Fuzzy math, Ameren-style

Friday, April 24, 2009

AmerenUE is telling lawmakers and ratepayers that financing charges for a new nuclear plant would increase electric rates by 10.5 percent. Or maybe 10.8 percent. Certainly no more than 10.99 percent.

State regulators did the math for themselves. The result, based on data provided by the utility: a 23 percent increase over current rates by 2017 -- more than double any figure that AmerenUE is using.

In math class, that would be a problem. But not for Missouri's largest electric company.

"We're saying 1 percent to 3 percent [a year]," AmerenUE spokeswoman Susan Gallagher said. She pointed out that 23 percent divided by eight years is 3 percent, more or less.

But AmerenUE says the plant would take just six years to build. So six is the number on which regulators based their calculations -- from 2012, when the first increase would occur, to 2017, when the plant would be completed. That makes the average annual increase closer to 4 percent.

Back in February, the utility told legislators that financing costs would add 1.8 percent annually for six years to electric rates, a cumulative average of "10.5 percent" (even though 1.8 times six is 10.8).

Confusing? Yes. But things get worse. Even the expert analysts at the Missouri Public Service Commission found AmerenUE's numbers confusing.

Wess Henderson, executive director of the PSC, which regulates utilities, said AmerenUE's figures need explanation "to prevent a less-than-highly sophisticated reader from making the wrong assumptions or reaching the wrong conclusions."

For example, most folks would assume that the 10 percent figure cited by AmerenUE represents the increase over 2009 rates, Mr. Henderson explained. In fact, AmerenUE's assumptions are based on unspecified future rate increases that would nearly double its revenue by 2017. Those assumed revenue increases "appear unreasonably high," Mr. Henderson said.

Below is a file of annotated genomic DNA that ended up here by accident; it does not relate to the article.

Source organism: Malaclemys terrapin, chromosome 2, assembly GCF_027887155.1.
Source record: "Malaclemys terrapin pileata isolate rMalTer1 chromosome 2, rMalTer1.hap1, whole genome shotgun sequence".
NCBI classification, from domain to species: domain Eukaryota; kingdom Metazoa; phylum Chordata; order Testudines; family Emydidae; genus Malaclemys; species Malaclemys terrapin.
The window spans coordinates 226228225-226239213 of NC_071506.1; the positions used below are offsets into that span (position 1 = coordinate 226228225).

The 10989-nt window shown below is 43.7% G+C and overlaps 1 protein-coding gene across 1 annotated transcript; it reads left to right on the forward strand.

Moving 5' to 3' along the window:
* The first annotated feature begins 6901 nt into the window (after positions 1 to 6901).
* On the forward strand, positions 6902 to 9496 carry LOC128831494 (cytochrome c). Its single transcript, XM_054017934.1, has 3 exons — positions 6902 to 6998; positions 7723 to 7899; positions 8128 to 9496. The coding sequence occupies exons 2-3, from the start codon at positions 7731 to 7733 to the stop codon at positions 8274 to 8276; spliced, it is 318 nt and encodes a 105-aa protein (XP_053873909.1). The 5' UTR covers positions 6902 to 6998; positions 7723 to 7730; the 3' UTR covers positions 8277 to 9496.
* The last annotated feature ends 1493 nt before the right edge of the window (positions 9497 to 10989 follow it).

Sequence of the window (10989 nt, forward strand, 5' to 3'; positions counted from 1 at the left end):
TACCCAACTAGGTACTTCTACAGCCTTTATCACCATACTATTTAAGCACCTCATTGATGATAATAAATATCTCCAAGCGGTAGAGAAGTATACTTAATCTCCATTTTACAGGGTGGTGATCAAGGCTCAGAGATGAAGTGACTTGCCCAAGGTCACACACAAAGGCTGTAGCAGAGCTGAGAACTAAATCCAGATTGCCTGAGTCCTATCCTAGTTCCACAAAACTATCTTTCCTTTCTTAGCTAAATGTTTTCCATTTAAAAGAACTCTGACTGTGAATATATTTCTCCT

By assuming higher revenue, Ameren can reduce the percentage of costs attributable to a new nuclear plant. For example, if rates were $2 a month, a $1 finance charge would represent a 50 percent increase. But if you assume future rates have risen to $10 a month, then that same $1 charge becomes a mere 10 percent increase.

By assuming unrealistically higher revenue, AmerenUE makes Senate Bill 228 -- the bill it's pushing in the Legislature -- seem far more benign than it actually is. "They're trying to put the best spin on it," Mr. Henderson said. "They're trying to sell something to the Legislature."

Senate Bill 228 would change state law so that customers could be billed for financing costs while a second nuclear power plant is built in Callaway County. Charging for what's called construction work in progress (CWIP) isn't allowed under a law overwhelmingly passed by voters in 1976.

AmerenUE claims that its calculations -- which it has refused to make public -- show that repealing CWIP would save ratepayers money. Calculations performed by consumer advocates and utility regulators contradict that claim.

Senate Bill 228 could come to a vote early this week. It should be rejected.

AmerenUE has been pulling out all the stops, launching a television advertising campaign that claims opponents are making "misleading" claims.

In one such ad, former newscaster Karen Foss, now an Ameren vice president, sits at what appears to be a kitchen table. "We believe our customers understand and deserve straight talk," Ms. Foss says.

We believe that, too. But neither customers nor legislators are getting it from AmerenUE.

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